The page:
Autism is a developmental disability that may impact a person’s social skills, communication and ability to self-regulate. It typically appears in during early childhood and the level of disability varies from person to person. According to the Center for Disease Control and Prevention Autism has risen from 1 in 150 in 2000 to 1 in 59 in 2021.
Since 1972, the Autism Society of America has worked diligently to promote acceptance and educate the general public about Autism. The Autism Society has formally announced a shift from “Autism Awareness Month” to “Autism Acceptance Month”. They are calling on the media to promote this change in their coverage in order to promote a higher level of acceptance and opportunities for those with Autism. This year’s campaign, “Celebrate Differences” is observed throughout April.
There are many ways to support those with Autism. The Autism Society offers a free course, Autism 101 which takes about 30 minutes to complete. https://www.autism-society.org/living-with-autism/how-the-autism-society-can-help/online-courses-and-tutorials/#autism101. The offering is sure to increase knowledge around the subject matter. The Ohio Center for Autism and Low Incidences offers free training modules on various Autism topics. https://autisminternetmodules.org/help.php. The Autism Society shares stories from family members and individuals on the spectrum. Stories can be submitted to email@example.com. Autism Matters is a free electronic newsletter. Business can subscribe and post the information in public viewing places. Joining the Autism Society can be completed online. A household membership costs only $40.00 annually. https://www.autism-society.org/get-involved/join/. The benefits include access to information along with promotions and giveaways.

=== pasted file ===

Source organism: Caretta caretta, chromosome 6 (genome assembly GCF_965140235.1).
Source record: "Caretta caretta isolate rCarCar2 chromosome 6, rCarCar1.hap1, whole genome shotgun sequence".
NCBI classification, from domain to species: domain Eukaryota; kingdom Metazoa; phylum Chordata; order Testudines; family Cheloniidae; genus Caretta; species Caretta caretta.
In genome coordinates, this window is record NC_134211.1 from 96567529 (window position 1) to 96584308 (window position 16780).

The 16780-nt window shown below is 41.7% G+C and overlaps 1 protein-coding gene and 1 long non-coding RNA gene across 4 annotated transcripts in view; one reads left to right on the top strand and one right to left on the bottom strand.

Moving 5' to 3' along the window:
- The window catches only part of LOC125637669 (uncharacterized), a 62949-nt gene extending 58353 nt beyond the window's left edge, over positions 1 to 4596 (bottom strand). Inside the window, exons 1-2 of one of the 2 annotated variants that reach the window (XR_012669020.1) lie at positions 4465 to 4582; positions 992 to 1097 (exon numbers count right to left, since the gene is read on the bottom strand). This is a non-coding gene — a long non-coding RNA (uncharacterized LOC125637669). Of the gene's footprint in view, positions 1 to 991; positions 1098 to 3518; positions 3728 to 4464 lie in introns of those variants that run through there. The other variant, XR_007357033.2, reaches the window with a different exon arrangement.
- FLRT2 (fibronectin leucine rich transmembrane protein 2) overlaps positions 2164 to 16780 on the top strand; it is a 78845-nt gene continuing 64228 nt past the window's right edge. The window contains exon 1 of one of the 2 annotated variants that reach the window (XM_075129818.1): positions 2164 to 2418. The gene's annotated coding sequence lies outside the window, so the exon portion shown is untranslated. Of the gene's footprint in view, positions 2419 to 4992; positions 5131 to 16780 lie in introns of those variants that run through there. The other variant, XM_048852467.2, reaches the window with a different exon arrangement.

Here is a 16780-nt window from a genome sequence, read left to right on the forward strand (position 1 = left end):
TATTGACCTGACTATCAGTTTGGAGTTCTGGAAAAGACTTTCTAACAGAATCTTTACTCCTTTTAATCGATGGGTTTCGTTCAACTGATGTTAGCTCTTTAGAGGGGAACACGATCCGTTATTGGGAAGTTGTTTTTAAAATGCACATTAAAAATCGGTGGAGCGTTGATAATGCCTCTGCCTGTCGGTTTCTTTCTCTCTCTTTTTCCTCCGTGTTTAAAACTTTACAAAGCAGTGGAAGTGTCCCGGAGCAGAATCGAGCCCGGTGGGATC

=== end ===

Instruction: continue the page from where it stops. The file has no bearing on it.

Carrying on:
Many businesses are now doing their part to promote acceptance. AMC theaters, Home Depot, Ford, CVS, AMC, Walgreens and Microsoft have developed programs to hire and train those with disabilities to include Autism. AMC has gone 1 step further and developed a program of monthly movie offerings for those with disabilities. The lights remain up and the sound is turned down in order to decrease stimulation that many with Autism find bothersome. Sesame Street at SeaWorld in Orlando provides specialized training for Associates to ensure they understand how to best interact with those with Autism. They recently introduced Julia, a 4 year old with Autism, as a Sesame Street Character. Quiet rooms are provided for the people with disabilities who may need a break.
Kit Albrecht author of 5 Guidelines for Autism Acceptance Month and Beyond (https://www.assistiveware.com/blog/5-guidelines-for-autism-acceptance-month) provides helpful suggestions to promote Autism acceptance. Kit points out not all people with Autism like to be referred to as a person with Autism. Some prefer no reference to it. Afterall, people with Autism are people and pointing out the disability may not be necessary. Living well, not becoming normal is another point made. Focusing on reducing hypersensitivity, promoting education and employment should be the focus of support.
In sum, awareness of support services and acceptance of those with Autism should be the focus of Autism Acceptance month. Celebrating difference and encouraging inclusion for people throughout the year facilitates acceptance for those in need of greater understanding.